Development Bank says there is space for agri-enterprise financing
Development Bank of Namibia (DBN) Head of Marketing and Corporate Communication, Jerome Mutumba this week stressed that finance for direct agricultural investments is a mandate held by Agribank, but the bank can provide finance for agri-enterprise.
Explaining DBN’s definition of direct agriculture, Mutumba said it entails finance for land and agricultural inputs.
“However, agri-enterprise, consists of adding secondary value to agricultural operations, as well as resource transformation of agricultural produce and Development Bank will consider finance for agri-enterprise,” he explained.
The bank’s finance for agri-enterprise is split into three distinct fields as follows:
Firstly, the agri-industry is an enterprise activity that manufactures products to support agriculture, such as fertilizers and feeds. This category might also include professional services to agriculture, such as veterinary services, welding and fabricating, and mechanical repairs, he continues, alluding to the Bank’s skills-based finance for young professionals and artisans.
Secondly, agri-processing consists of transforming and marketing the products of stock farming and horticulture, with finance for items such as mills, feedlots, abattoirs, dairies, processing facilities and transport and logistics assets.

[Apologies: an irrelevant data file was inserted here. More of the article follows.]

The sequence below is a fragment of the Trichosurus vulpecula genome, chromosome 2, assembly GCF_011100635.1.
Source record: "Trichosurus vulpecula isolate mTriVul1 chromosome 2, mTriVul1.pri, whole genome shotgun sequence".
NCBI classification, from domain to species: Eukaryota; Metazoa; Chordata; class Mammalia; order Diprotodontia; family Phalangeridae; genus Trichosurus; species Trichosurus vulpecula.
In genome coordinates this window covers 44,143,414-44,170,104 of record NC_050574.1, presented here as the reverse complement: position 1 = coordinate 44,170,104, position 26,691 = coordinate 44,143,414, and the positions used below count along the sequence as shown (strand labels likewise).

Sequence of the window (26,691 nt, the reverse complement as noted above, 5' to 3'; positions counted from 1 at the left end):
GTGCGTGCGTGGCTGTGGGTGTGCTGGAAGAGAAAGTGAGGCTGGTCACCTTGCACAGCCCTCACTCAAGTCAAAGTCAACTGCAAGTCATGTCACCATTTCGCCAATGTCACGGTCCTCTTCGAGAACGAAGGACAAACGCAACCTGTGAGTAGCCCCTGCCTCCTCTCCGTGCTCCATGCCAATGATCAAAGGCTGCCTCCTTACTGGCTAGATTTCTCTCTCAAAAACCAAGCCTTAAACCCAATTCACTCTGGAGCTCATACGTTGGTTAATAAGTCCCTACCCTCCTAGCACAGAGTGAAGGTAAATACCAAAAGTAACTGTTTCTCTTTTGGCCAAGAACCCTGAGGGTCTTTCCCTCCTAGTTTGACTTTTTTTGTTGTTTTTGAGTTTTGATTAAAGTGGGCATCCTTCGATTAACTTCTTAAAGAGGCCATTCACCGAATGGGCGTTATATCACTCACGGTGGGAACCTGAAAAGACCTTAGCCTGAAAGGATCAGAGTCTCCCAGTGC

Thirdly, the bank’s climate adaptation facility. Infrastructure financed under this facility might include solar power, water storage and water distribution for larger agricultural enterprises.
“The bank has a strong track record in the field of agri-enterprise, including finance for abattoirs, feed lots, dairy production and milling plants. The Bank sees agri-enterprise as a growth area,” Mutumba added.
Talking about the bank’s rationale for participation in the field of agri-enterprise, Mutumba said that Namibia has prioritised food security since its inception through manufacturing, as well as long-standing support to commodity level processing such as milling, for instance.
Mutumba said that with the supply chain crisis as well as current pressure on grain and oil used in food preparation, support for agri-enterprise is more important than ever before.
“Given Namibia’s challenge to substitute grain and cooking oil production, it has become all the more important to find means to stimulate the production of local foodstuffs that can be used as nutritional substitutes for imported agricultural commodities,” he said.
Given the reported waste of approximately 45% of horticultural foodstuff due to a shortage of processing and packaging, he added that finance for value-adding through manufacturing, transport and logistics can also enhance food security.
Meanwhile, Mutumba said, he acknowledges the challenges faced by smaller farmers but said the bank advocates that networks of small farmers establish companies, in which they are shareholders, to spread collateral and owner’s contribution requirements, as well as to ensure that consistent and sufficient supply of products is available.
“If you are in the field of agri-processing, or any form of value addition to agricultural produce, and have a viable business plan, approach Development Bank to see how we can support your growth,” Mutumba concluded.